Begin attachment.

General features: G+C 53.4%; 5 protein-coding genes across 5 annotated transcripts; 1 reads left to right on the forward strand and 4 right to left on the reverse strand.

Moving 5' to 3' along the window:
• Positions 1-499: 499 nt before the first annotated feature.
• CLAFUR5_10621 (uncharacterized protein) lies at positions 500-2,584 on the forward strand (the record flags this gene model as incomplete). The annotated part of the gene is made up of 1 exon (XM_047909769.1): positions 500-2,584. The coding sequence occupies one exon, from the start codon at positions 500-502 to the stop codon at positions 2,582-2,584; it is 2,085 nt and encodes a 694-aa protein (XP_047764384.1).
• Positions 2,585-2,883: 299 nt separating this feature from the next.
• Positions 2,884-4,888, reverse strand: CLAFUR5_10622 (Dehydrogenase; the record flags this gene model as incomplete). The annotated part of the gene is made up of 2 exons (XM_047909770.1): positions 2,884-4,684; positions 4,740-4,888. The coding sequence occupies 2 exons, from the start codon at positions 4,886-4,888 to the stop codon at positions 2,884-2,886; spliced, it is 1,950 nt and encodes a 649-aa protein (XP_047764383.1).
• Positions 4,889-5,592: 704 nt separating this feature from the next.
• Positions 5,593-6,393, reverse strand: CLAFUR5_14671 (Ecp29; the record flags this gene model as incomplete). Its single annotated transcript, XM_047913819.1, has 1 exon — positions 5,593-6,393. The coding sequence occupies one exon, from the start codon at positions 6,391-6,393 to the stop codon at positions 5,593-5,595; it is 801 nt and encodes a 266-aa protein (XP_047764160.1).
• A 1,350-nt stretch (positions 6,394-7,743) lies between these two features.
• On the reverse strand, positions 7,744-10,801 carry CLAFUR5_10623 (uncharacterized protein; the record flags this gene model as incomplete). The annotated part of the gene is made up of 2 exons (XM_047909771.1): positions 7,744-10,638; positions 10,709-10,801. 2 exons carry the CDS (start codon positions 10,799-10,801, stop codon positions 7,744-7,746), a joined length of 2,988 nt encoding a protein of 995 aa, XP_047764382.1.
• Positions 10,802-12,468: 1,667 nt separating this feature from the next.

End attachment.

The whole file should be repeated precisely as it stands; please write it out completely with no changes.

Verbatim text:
General features: G+C 53.4%; 5 protein-coding genes across 5 annotated transcripts; 1 reads left to right on the forward strand and 4 right to left on the reverse strand.

Moving 5' to 3' along the window:
• Positions 1-499: 499 nt before the first annotated feature.
• CLAFUR5_10621 (uncharacterized protein) lies at positions 500-2,584 on the forward strand (the record flags this gene model as incomplete). The annotated part of the gene is made up of 1 exon (XM_047909769.1): positions 500-2,584. The coding sequence occupies one exon, from the start codon at positions 500-502 to the stop codon at positions 2,582-2,584; it is 2,085 nt and encodes a 694-aa protein (XP_047764384.1).
• Positions 2,585-2,883: 299 nt separating this feature from the next.
• Positions 2,884-4,888, reverse strand: CLAFUR5_10622 (Dehydrogenase; the record flags this gene model as incomplete). The annotated part of the gene is made up of 2 exons (XM_047909770.1): positions 2,884-4,684; positions 4,740-4,888. The coding sequence occupies 2 exons, from the start codon at positions 4,886-4,888 to the stop codon at positions 2,884-2,886; spliced, it is 1,950 nt and encodes a 649-aa protein (XP_047764383.1).
• Positions 4,889-5,592: 704 nt separating this feature from the next.
• Positions 5,593-6,393, reverse strand: CLAFUR5_14671 (Ecp29; the record flags this gene model as incomplete). Its single annotated transcript, XM_047913819.1, has 1 exon — positions 5,593-6,393. The coding sequence occupies one exon, from the start codon at positions 6,391-6,393 to the stop codon at positions 5,593-5,595; it is 801 nt and encodes a 266-aa protein (XP_047764160.1).
• A 1,350-nt stretch (positions 6,394-7,743) lies between these two features.
• On the reverse strand, positions 7,744-10,801 carry CLAFUR5_10623 (uncharacterized protein; the record flags this gene model as incomplete). The annotated part of the gene is made up of 2 exons (XM_047909771.1): positions 7,744-10,638; positions 10,709-10,801. 2 exons carry the CDS (start codon positions 10,799-10,801, stop codon positions 7,744-7,746), a joined length of 2,988 nt encoding a protein of 995 aa, XP_047764382.1.
• Positions 10,802-12,468: 1,667 nt separating this feature from the next.